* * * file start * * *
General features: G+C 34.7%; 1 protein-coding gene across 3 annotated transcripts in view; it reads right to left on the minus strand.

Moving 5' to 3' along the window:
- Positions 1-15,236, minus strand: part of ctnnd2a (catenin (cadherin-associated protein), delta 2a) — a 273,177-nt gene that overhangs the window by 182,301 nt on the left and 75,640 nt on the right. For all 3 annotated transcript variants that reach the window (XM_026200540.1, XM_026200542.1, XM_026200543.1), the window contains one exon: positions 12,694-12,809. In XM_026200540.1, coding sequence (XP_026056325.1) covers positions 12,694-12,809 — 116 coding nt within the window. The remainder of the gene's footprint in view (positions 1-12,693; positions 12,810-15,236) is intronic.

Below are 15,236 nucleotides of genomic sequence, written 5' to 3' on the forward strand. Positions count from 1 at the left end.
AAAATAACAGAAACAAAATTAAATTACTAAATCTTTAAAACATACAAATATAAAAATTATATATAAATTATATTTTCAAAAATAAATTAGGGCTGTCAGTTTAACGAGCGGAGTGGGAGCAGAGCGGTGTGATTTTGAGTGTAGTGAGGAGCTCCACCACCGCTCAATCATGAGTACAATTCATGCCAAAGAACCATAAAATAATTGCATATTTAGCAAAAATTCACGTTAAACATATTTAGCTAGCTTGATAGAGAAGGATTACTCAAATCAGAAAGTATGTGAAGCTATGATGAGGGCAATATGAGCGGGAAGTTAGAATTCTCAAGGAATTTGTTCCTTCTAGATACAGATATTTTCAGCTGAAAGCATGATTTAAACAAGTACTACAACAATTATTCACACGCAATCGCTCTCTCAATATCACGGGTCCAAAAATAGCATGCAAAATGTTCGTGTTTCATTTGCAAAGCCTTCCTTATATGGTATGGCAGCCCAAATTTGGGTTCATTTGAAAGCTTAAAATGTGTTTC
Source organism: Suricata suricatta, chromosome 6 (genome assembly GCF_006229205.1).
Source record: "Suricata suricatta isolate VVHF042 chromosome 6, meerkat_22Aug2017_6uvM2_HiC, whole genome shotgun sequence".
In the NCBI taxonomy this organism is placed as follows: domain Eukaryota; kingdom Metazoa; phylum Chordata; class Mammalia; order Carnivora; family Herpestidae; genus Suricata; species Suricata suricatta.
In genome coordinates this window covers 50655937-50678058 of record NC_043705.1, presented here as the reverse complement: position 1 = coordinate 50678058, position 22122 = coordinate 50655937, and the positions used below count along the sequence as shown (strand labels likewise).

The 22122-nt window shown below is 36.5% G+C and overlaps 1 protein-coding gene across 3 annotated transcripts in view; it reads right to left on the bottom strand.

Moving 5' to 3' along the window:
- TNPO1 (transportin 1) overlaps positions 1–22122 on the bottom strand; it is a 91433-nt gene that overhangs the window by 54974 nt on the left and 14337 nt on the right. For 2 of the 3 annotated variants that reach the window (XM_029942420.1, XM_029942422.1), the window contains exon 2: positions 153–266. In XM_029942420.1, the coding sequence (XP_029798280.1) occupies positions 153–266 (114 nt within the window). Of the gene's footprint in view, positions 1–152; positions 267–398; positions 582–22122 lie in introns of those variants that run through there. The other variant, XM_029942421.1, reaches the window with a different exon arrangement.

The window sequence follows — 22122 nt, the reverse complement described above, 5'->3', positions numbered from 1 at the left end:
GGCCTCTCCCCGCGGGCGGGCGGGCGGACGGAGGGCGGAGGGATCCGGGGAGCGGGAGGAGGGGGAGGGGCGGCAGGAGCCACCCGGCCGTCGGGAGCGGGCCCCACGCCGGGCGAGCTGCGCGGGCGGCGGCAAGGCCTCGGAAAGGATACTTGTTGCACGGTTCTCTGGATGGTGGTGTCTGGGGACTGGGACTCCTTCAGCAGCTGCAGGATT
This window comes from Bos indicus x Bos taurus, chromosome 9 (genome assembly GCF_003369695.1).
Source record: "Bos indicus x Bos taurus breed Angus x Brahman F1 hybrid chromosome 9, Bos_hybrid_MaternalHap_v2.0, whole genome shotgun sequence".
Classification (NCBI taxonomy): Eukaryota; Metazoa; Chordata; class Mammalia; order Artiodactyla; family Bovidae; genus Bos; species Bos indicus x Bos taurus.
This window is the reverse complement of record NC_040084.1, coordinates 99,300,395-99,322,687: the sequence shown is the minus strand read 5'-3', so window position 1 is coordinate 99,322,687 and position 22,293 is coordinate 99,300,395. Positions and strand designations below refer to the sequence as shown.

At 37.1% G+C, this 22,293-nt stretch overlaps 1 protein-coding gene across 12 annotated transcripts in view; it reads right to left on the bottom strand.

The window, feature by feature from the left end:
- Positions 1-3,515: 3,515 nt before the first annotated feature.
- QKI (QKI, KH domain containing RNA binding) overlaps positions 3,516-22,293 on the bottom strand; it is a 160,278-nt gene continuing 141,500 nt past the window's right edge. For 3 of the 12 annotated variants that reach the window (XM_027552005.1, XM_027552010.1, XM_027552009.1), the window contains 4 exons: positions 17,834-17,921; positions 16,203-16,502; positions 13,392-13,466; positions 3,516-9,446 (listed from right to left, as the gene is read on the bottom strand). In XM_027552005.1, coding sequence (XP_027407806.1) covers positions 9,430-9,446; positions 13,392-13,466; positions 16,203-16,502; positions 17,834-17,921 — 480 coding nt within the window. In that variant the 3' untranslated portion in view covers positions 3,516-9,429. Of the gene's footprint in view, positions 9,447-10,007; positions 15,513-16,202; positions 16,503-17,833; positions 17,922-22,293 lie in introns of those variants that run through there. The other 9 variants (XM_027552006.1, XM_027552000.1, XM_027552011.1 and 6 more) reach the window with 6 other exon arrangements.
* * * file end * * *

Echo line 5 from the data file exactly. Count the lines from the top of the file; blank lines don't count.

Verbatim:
AAAATAACAGAAACAAAATTAAATTACTAAATCTTTAAAACATACAAATATAAAAATTATATATAAATTATATTTTCAAAAATAAATTAGGGCTGTCAGTTTAACGAGCGGAGTGGGAGCAGAGCGGTGTGATTTTGAGTGTAGTGAGGAGCTCCACCACCGCTCAATCATGAGTACAATTCATGCCAAAGAACCATAAAATAATTGCATATTTAGCAAAAATTCACGTTAAACATATTTAGCTAGCTTGATAGAGAAGGATTACTCAAATCAGAAAGTATGTGAAGCTATGATGAGGGCAATATGAGCGGGAAGTTAGAATTCTCAAGGAATTTGTTCCTTCTAGATACAGATATTTTCAGCTGAAAGCATGATTTAAACAAGTACTACAACAATTATTCACACGCAATCGCTCTCTCAATATCACGGGTCCAAAAATAGCATGCAAAATGTTCGTGTTTCATTTGCAAAGCCTTCCTTATATGGTATGGCAGCCCAAATTTGGGTTCATTTGAAAGCTTAAAATGTGTTTC